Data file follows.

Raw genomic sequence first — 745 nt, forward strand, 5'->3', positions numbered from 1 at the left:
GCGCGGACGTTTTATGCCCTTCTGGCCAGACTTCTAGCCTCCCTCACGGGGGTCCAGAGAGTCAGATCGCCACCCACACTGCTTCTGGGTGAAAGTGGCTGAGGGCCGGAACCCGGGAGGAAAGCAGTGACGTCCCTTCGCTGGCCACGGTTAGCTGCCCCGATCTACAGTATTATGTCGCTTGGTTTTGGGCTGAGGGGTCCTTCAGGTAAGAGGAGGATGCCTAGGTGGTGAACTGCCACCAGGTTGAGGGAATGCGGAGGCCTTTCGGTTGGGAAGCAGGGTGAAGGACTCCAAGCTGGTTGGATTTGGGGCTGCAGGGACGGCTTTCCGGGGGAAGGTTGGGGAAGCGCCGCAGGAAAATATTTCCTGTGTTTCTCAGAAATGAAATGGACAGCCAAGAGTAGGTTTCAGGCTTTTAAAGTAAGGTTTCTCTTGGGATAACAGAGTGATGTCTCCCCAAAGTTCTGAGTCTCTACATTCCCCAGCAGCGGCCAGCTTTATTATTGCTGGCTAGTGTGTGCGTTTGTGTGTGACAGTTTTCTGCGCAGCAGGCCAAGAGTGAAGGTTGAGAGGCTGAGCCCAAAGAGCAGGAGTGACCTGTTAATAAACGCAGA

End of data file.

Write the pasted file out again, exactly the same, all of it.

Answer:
Raw genomic sequence first — 745 nt, forward strand, 5'->3', positions numbered from 1 at the left:
GCGCGGACGTTTTATGCCCTTCTGGCCAGACTTCTAGCCTCCCTCACGGGGGTCCAGAGAGTCAGATCGCCACCCACACTGCTTCTGGGTGAAAGTGGCTGAGGGCCGGAACCCGGGAGGAAAGCAGTGACGTCCCTTCGCTGGCCACGGTTAGCTGCCCCGATCTACAGTATTATGTCGCTTGGTTTTGGGCTGAGGGGTCCTTCAGGTAAGAGGAGGATGCCTAGGTGGTGAACTGCCACCAGGTTGAGGGAATGCGGAGGCCTTTCGGTTGGGAAGCAGGGTGAAGGACTCCAAGCTGGTTGGATTTGGGGCTGCAGGGACGGCTTTCCGGGGGAAGGTTGGGGAAGCGCCGCAGGAAAATATTTCCTGTGTTTCTCAGAAATGAAATGGACAGCCAAGAGTAGGTTTCAGGCTTTTAAAGTAAGGTTTCTCTTGGGATAACAGAGTGATGTCTCCCCAAAGTTCTGAGTCTCTACATTCCCCAGCAGCGGCCAGCTTTATTATTGCTGGCTAGTGTGTGCGTTTGTGTGTGACAGTTTTCTGCGCAGCAGGCCAAGAGTGAAGGTTGAGAGGCTGAGCCCAAAGAGCAGGAGTGACCTGTTAATAAACGCAGA